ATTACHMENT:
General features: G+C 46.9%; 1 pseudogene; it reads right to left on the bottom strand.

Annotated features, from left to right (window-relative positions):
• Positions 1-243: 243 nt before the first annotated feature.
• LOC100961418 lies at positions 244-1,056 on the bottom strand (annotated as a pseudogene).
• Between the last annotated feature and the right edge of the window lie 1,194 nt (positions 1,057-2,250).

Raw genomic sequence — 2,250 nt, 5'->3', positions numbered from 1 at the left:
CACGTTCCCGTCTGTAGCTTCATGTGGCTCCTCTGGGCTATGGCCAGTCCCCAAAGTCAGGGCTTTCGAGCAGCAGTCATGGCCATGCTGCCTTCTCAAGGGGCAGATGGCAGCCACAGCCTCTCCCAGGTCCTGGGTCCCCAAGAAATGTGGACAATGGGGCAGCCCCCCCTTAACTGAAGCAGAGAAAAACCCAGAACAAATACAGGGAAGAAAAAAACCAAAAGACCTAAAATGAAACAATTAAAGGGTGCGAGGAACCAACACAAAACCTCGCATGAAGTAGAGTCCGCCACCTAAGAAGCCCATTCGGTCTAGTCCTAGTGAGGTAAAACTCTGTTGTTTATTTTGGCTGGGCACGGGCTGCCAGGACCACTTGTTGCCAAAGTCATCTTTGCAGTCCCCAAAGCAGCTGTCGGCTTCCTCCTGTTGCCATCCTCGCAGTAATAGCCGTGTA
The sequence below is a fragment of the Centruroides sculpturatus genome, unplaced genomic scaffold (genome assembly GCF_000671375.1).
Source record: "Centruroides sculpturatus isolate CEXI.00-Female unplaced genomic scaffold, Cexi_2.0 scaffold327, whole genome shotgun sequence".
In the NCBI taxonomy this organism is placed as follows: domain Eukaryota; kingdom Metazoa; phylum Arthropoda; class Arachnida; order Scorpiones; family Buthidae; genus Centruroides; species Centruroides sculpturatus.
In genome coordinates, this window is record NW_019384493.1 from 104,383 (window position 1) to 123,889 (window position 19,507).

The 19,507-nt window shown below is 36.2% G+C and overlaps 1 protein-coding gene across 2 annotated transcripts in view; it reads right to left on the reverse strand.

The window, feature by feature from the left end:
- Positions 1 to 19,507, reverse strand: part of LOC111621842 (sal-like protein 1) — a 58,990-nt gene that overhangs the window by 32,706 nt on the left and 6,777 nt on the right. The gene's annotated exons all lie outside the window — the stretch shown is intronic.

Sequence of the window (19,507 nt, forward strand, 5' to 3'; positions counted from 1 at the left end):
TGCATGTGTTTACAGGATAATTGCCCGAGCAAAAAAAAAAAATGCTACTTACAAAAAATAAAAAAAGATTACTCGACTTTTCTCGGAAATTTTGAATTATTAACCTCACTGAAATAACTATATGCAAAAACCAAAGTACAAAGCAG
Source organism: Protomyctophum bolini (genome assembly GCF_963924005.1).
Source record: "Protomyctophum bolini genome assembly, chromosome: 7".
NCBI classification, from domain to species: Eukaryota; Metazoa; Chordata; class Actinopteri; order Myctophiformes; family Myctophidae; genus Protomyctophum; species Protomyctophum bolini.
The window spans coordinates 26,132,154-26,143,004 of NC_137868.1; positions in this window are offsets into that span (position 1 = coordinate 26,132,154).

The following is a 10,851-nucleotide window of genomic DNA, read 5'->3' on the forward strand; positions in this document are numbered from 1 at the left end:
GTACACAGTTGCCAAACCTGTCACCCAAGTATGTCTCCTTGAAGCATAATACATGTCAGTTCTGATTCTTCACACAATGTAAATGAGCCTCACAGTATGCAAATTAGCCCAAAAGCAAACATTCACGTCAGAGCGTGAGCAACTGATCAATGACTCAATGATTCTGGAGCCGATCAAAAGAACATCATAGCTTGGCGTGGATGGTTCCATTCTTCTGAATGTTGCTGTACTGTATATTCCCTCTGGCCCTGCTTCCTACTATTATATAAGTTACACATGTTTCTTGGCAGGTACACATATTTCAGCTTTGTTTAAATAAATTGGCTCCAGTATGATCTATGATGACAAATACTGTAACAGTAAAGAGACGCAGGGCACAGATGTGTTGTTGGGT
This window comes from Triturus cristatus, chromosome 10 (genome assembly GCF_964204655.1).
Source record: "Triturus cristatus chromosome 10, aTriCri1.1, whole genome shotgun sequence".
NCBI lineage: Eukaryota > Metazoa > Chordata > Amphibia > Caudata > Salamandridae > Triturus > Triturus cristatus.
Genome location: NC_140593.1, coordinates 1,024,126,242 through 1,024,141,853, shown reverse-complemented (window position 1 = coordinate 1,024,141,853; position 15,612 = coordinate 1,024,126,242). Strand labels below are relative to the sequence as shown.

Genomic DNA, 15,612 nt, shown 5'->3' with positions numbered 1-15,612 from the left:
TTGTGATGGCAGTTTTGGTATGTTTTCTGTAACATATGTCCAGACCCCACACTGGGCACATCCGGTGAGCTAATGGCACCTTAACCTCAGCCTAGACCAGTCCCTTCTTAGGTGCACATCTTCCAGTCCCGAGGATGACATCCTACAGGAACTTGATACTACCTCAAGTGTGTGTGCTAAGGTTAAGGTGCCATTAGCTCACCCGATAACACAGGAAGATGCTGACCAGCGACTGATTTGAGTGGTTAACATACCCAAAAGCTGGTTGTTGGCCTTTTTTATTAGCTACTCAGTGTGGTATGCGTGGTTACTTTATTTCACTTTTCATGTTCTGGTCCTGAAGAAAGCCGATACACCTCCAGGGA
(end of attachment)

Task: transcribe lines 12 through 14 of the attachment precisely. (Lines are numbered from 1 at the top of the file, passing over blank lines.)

The 19,507-nt window shown below is 36.2% G+C and overlaps 1 protein-coding gene across 2 annotated transcripts in view; it reads right to left on the reverse strand.

The window, feature by feature from the left end:
- Positions 1 to 19,507, reverse strand: part of LOC111621842 (sal-like protein 1) — a 58,990-nt gene that overhangs the window by 32,706 nt on the left and 6,777 nt on the right. The gene's annotated exons all lie outside the window — the stretch shown is intronic.